• http://www.jisoucie.com/ JI Soucie

    Wow! Where to begin! I used to write well and everyday, sometimes all day. It has been years due to moving three times, health issues, marriage a child and now having time to write again…uh…I feel like I just don’t know where to begin and I feel excited at having the time to write, but once I sit down and look at all the ideas I had jotted down from years ago, I feel overwhelmed and then don’t know where to begin. This in itself flusters me because I used to have no problem sitting down and writing. Now I sit down when I have the time, and…nothing. I get so aggrivated and angry and stressed out because it never used to be like this!!! I think “What’s wrong with me? Why is this so hard now?” I can only guess two things: 1) I have been away from writing for so long, I have to relearn how get back into it and this is frustrating feeling like you’re starting all over again, and 2) my tastes have changed from when I first started writing and now I have figure out what interests me, which probably means more reading than writing.

    Then AFTER all that, I face the sense of excitement getting any writing published I tend to push myself into it again and find any old piece of writing that maybe I can publish. This is not wise of course and can lead to bad quality writing and not teaching myself self-discipline and to be patient. Then…after excitment of publishing comes the fear critics! I know I can’t please everyone and I don’t try to. I just write for those who would enjoy my work. Critics will be there but I need to learn not to fear them. I can’t let them stop any of my writing from reaching the hands of those who do enjoy it.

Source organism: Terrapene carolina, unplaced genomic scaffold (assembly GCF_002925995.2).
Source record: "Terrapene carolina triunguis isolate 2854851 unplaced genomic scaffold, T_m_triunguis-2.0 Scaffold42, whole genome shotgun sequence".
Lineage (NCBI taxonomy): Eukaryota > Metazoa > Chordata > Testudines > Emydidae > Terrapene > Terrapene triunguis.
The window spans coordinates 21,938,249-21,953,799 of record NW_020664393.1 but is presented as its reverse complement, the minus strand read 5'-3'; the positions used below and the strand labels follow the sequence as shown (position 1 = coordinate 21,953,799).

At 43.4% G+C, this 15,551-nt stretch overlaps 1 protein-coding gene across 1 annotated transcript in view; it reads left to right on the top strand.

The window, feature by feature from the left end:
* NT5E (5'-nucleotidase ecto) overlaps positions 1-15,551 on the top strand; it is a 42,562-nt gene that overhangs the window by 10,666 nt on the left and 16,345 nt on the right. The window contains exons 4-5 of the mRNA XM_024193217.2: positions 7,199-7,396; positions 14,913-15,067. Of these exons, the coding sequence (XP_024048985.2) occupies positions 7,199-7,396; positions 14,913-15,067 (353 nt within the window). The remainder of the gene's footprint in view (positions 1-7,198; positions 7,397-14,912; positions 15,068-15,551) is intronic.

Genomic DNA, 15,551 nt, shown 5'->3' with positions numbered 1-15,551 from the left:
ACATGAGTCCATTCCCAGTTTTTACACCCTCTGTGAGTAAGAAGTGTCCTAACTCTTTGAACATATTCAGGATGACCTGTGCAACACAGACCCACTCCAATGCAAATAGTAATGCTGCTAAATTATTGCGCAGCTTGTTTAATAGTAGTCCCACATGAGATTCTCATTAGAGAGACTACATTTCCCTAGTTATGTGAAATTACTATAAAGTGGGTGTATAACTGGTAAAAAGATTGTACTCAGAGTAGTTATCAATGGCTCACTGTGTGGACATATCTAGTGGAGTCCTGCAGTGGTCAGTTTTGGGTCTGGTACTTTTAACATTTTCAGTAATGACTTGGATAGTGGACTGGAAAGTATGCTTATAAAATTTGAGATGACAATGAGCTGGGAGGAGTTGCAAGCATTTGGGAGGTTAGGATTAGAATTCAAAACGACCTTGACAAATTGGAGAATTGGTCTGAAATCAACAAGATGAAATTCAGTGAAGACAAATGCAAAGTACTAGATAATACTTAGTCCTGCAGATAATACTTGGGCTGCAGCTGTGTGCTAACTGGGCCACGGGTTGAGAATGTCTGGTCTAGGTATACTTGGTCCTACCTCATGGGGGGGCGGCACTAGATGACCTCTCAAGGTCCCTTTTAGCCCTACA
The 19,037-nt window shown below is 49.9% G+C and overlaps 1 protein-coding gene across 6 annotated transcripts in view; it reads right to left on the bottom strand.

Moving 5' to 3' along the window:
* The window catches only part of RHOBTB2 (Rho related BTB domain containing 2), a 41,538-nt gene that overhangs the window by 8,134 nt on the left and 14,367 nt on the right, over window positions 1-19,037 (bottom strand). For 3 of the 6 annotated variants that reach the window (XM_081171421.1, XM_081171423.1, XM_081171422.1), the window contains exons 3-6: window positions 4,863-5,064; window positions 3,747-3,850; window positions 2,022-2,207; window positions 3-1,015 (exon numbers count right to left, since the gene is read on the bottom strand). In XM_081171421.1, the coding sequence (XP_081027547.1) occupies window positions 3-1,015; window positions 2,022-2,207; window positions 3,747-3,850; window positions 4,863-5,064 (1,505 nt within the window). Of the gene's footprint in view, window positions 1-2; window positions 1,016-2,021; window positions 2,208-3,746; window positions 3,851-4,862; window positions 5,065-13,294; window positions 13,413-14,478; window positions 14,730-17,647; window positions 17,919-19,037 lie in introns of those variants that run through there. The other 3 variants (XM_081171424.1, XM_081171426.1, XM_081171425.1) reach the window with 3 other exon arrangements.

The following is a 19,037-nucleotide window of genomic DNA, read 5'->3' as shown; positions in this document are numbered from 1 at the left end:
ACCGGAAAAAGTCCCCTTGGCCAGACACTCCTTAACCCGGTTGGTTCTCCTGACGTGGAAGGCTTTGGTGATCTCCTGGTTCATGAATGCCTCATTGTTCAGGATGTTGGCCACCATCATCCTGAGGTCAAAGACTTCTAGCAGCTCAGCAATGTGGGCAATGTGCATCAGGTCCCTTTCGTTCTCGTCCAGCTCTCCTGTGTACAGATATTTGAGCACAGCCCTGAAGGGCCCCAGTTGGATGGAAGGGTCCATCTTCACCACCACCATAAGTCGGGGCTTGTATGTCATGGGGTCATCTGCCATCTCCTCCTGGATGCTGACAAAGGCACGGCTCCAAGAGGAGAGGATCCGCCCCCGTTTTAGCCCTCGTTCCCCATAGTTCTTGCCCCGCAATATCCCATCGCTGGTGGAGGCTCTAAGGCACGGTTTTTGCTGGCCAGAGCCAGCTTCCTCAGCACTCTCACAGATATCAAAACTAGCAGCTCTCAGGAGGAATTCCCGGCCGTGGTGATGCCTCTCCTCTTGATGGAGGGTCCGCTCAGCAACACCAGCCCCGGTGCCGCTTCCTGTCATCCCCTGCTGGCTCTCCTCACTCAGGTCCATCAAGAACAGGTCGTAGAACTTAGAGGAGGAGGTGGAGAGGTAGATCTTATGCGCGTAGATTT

So I guess I am struggling qutie a bit now and really looking for any advice and HELP!

    So happy to have found this site and to see that I am not alone. Thanks so much! God bless!

  • http://www.minshaw.net/ Kevin Minshaw

    Organizing and structuring long documents. I’m a copywriter so I do a lot of research. A long document can be totally frustrating when it comes to deciding which facts are important and which are not, and where to put them. Only when that’s done can I start asking what the sales value is behind the facts taken together — and finally start some real writing. Once it all comes together, it’s easy. Everything before that point can feel like torture at times.